/NumPy 1.17

# numpy.char.chararray.transpose

method

`chararray.transpose(*axes)`

Returns a view of the array with axes transposed.

For a 1-D array this has no effect, as a transposed vector is simply the same vector. To convert a 1-D array into a 2D column vector, an additional dimension must be added. `np.atleast2d(a).T` achieves this, as does `a[:, np.newaxis]`. For a 2-D array, this is a standard matrix transpose. For an n-D array, if axes are given, their order indicates how the axes are permuted (see Examples). If axes are not provided and `a.shape = (i, i, ... i[n-2], i[n-1])`, then `a.transpose().shape = (i[n-1], i[n-2], ... i, i)`.

Parameters: `axes : None, tuple of ints, or n ints` None or no argument: reverses the order of the axes. tuple of ints: `i` in the `j`-th place in the tuple means `a`’s `i`-th axis becomes `a.transpose()`’s `j`-th axis. `n` ints: same as an n-tuple of the same ints (this form is intended simply as a “convenience” alternative to the tuple form) `out : ndarray` View of `a`, with axes suitably permuted.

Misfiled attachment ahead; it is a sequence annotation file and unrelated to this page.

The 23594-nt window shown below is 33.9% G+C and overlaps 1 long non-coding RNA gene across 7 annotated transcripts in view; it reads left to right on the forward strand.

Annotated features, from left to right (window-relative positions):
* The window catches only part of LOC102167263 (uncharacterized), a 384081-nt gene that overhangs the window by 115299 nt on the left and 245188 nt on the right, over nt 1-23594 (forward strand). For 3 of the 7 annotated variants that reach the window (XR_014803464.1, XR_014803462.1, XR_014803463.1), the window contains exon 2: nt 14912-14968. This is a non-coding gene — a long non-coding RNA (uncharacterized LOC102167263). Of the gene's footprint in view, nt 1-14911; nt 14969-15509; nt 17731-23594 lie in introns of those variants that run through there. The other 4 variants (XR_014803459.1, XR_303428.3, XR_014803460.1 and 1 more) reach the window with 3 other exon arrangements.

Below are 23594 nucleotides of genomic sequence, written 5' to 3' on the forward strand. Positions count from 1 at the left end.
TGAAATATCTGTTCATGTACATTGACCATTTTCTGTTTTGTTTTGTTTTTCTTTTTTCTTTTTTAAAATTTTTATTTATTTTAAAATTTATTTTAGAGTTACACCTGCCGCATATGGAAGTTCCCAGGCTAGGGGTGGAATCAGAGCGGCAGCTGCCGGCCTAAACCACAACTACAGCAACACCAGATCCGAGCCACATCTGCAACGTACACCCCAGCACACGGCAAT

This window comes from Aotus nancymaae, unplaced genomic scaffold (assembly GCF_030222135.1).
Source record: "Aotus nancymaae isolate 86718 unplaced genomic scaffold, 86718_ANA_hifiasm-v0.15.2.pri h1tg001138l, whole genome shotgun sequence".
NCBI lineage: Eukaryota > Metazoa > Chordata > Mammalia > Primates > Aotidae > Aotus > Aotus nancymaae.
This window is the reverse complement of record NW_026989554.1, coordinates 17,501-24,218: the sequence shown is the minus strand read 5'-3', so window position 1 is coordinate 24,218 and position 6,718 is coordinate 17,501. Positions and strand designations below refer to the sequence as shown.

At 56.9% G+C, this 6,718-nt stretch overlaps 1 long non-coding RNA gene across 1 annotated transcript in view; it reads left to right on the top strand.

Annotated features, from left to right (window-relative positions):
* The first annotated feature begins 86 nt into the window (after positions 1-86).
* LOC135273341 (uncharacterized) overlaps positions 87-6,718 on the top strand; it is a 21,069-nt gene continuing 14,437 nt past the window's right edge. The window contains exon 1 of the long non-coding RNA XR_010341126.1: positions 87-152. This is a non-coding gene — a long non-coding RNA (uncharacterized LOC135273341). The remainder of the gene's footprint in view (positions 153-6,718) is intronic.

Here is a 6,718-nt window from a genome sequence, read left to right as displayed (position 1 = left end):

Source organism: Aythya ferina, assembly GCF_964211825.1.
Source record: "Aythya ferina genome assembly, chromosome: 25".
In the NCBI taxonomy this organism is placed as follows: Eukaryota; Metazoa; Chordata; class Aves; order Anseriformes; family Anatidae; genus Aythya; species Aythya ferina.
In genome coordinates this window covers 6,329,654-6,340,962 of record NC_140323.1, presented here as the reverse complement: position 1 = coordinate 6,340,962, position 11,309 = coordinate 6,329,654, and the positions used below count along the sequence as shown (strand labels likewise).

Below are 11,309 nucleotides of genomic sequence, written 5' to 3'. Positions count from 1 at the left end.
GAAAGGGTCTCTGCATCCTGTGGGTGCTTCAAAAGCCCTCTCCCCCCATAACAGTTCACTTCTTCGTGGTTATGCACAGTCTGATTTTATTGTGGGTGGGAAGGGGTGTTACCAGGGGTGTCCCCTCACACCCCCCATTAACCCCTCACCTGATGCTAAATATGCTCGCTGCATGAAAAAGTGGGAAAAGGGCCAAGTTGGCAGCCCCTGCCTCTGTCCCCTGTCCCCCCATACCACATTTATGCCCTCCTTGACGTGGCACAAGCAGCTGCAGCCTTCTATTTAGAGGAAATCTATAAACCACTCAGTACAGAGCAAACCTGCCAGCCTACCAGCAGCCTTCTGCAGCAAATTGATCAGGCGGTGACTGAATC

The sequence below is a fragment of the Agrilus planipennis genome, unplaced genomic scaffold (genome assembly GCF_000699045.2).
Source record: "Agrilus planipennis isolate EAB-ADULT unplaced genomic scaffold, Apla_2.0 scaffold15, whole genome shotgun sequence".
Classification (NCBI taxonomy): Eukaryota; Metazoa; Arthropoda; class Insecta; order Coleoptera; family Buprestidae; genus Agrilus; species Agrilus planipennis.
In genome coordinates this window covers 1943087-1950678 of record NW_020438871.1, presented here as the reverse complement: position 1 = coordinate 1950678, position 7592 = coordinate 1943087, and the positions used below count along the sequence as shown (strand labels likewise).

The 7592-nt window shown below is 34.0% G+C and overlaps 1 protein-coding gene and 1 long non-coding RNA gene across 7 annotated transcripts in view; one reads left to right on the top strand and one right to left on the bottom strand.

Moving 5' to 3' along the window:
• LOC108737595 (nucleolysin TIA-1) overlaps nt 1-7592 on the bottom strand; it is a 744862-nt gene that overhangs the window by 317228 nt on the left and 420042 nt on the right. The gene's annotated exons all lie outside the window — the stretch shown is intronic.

`ndarray.T`
Array property returning the array transposed.
`ndarray.reshape`
Give a new shape to an array without changing its data.

#### Examples

```>>> a = np.array([[1, 2], [3, 4]])
>>> a
array([[1, 2],
[3, 4]])
>>> a.transpose()
array([[1, 3],
[2, 4]])
>>> a.transpose((1, 0))
array([[1, 3],
[2, 4]])
>>> a.transpose(1, 0)
array([[1, 3],
[2, 4]])
```